5. 5. Geogebra Global Gathering Lagoudakos-Stavrou-Kokkonas MatHistory using Geogebra 4 Story No 2 The myth A philosophical school was founded in southern Italy. Essentially it was a brotherhood whose structure was highly hierarchical. Just like numbers are ordered so was the construction of that company. Number one in the hierarchy was Pythagoras, then were two of his students who followed him, and so on. Every new student should monitor classes for a long time in silence until he earned the right to speak and participate as equal to others. The most important of Pythagoras’s discoveries, unlike what many believe, was not the theorem itself that eventually took his name. The Pythagorean Theorem was known before him. What he actually did was to justify why this odd requirement happened to be true: "In a right triangle the square of the hypotenuse is equal to the sum of the squares of the vertical sides, and vice versa". For the first time in history , he presented the general proof of this proposal, not just for a particular triangle, but for all the existing right triangles!!! . The associated application Three rigorous mathematical proofs of the Pythagorean Theorem are presented here. The original proof as presented in Euclid's “Elements”, is included in this presentation. There is also a mechanical "proof" which only demonstrates the use of the theorem and is based on the acceptance of the proposal through the confirmation of the application’s use. It is well known that there are more than 400 proofs of this theorem. It’s a challenge for all of us to gather these proofs in a GEOGEBRA Book. Pythagoras of Samos ( 572-497 b.C)
  6. 6. Geogebra Global Gathering Lagoudakos-Stavrou-Kokkonas MatHistory using Geogebra 5 . Story No 3 The myth In Plato's "Menon" the writer refers to a dialogue between Socrates and a disciple. In this dialogue is introduced for the first time a new teaching technique called “maieutic”. The teacher is trying through a series of consecutive questions to elicit from the student something new, based on already conquered knowledge. The mistake causes the birth of a new idea, an idea that can, through proper guidance, lead to new results. At the same time this dialogue refers to the first irrational number ever presented in the History of Mathematics: the wonderful number 2 . Thus, starting from the problem of doubling the square, we move to the need of calculating the side of the desired square. The associated application Students are following the steps to resolve the problem as presented in Plato's dialogue. Mistakes are the springboards for the final solution. Here are questions that the student is required to answer, exploiting the functionalities of the program. The growth tool gives learners the opportunity to perceive what the irrational number means. The concept of the approach is presented as a necessity. It is advisable to engage students with whatever follows the myth. Mythical figures such as Hippasus and also the end of the Pythagorean brotherhood is a good opportunity for a cross-disciplinary approach to knowledge. Socrates of Athens (470 – 399 b.C)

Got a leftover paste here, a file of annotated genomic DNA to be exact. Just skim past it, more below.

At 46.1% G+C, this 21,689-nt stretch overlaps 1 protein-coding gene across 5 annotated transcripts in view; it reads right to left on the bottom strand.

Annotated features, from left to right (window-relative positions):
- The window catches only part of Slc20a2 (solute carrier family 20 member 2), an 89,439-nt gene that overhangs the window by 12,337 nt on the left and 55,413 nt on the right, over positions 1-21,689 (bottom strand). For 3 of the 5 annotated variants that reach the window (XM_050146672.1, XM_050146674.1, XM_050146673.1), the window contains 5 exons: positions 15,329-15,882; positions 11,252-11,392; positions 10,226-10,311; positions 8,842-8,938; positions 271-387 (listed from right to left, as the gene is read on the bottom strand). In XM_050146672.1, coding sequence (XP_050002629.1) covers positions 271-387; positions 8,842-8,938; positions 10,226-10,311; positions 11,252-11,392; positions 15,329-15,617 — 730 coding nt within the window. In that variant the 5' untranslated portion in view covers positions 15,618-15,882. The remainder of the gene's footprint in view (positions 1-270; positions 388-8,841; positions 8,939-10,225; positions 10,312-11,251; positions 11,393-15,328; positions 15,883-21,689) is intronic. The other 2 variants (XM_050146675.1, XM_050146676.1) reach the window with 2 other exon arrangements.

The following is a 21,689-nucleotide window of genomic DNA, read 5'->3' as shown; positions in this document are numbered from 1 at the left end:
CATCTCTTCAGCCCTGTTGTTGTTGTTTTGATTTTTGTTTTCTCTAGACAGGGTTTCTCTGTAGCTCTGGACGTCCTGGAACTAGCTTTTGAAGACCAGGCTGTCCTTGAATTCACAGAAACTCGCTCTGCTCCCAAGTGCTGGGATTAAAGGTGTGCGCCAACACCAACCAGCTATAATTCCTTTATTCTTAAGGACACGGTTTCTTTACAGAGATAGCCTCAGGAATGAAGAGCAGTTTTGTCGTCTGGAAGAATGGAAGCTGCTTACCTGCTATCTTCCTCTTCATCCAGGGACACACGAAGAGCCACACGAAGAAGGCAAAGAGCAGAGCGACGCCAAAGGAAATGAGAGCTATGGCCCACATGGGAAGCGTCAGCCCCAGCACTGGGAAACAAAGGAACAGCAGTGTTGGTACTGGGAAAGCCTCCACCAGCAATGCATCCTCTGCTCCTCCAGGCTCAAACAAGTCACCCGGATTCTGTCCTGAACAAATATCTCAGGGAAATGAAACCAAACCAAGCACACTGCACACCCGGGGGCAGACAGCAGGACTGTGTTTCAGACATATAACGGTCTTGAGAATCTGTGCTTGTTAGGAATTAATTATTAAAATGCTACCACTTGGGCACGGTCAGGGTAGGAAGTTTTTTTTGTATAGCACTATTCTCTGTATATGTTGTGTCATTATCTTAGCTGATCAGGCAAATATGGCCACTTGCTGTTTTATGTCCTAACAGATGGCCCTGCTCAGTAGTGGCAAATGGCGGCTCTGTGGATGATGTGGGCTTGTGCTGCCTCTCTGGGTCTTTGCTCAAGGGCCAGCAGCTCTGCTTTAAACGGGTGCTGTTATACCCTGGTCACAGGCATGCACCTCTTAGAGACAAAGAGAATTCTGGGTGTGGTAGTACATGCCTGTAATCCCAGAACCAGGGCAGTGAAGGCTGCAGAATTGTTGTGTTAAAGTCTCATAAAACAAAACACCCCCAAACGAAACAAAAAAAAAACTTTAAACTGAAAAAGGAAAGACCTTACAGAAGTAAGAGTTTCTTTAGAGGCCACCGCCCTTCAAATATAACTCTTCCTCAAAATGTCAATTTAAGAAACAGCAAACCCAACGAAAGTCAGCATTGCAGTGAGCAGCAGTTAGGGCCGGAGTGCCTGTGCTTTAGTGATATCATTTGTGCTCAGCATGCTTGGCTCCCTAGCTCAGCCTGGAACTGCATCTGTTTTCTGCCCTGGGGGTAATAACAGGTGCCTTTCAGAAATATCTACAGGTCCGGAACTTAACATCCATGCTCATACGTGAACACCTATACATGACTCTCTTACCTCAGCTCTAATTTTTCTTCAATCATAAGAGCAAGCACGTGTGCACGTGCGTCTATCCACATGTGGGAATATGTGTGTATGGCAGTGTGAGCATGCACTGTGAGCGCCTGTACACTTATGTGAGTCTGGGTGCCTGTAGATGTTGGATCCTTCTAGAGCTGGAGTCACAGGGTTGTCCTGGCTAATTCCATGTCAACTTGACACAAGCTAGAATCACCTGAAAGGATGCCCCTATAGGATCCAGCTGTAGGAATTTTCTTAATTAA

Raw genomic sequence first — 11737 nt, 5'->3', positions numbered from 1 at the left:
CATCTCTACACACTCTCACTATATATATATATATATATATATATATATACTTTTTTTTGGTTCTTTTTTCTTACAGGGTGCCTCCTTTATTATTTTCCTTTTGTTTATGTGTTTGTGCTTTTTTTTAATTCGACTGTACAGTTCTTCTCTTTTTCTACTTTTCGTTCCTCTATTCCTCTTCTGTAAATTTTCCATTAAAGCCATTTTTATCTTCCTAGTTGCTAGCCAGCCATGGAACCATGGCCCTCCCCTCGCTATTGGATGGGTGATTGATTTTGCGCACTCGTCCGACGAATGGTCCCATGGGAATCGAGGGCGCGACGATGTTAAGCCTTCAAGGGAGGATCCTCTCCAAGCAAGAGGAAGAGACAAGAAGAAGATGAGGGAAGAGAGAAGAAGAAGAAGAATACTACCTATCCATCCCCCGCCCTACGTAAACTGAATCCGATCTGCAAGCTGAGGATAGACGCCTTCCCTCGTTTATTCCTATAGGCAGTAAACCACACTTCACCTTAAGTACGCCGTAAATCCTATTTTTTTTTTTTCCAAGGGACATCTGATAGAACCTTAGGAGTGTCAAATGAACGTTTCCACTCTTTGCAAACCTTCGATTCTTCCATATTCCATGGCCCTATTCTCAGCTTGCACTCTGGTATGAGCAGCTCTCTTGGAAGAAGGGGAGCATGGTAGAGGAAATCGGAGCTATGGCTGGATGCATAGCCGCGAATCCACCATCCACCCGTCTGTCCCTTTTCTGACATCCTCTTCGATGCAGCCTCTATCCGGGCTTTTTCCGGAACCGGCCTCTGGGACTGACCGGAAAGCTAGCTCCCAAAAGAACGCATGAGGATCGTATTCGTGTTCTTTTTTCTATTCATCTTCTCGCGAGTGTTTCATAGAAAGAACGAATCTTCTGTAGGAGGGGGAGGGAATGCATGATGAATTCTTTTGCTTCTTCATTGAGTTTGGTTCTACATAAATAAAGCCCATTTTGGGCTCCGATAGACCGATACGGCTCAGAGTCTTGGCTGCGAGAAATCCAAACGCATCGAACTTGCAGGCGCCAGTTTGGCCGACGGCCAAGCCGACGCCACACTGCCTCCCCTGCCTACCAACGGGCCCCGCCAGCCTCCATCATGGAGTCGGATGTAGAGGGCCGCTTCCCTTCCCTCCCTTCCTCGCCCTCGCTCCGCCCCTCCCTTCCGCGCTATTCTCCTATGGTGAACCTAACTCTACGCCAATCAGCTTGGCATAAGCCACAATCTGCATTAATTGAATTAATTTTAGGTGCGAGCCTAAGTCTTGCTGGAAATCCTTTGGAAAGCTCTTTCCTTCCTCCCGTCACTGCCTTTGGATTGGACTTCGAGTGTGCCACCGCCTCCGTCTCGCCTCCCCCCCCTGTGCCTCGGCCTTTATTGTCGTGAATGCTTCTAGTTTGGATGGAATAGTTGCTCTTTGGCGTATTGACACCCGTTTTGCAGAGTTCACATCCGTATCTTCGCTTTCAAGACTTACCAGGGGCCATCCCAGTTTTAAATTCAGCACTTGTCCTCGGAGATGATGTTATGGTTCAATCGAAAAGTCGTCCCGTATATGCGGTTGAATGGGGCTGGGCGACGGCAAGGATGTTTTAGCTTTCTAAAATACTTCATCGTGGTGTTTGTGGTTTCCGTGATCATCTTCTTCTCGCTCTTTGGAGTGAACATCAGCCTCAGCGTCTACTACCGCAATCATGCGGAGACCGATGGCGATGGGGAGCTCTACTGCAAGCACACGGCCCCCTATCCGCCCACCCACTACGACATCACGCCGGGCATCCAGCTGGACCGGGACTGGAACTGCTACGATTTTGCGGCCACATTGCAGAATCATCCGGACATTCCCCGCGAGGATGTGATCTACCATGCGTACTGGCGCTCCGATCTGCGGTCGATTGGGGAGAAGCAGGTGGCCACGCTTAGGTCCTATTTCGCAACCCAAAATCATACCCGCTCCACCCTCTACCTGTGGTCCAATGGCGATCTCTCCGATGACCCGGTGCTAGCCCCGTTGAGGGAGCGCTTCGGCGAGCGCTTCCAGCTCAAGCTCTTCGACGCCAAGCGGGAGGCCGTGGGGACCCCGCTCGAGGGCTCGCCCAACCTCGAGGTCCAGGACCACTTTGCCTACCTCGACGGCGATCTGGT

7. 7. Geogebra Global Gathering Lagoudakos-Stavrou-Kokkonas MatHistory using Geogebra 6 Story No 4 The myth One of the first stories of applied mathematics: It is said that Eratosthenes knew two important facts. Firstly, that in the city of Syinis (today’s Aswan) there was a well, on whose base the sun sets vertically, on the summer solstice’s (June 21st ) midday, with no shadows at all. Secondly, that the orientation between Syini - Alexandria was exactly on the axis North - South with a distance of about 800 km between these two cities. So from these two facts , he could calculate something which is considered very difficult, even in our days. That is the measurement of the earth’s radius with incredible accuracy!! Therefore, the significant role of mathematics in history becomes obvious, as well as practical and useful. The associated application This is a rather static application without much use of the dynamic functionalities of the software. The progressive revelation of the solution will give rise to a class debate. This simple application combined with the visual material of June 21st , gives teachers the opportunity to do their lesson out of the classroom and students to calculate - as other "Eratosthenes" - the radius of the earth. Eratosthenes of Cyrene (275-193 b.C)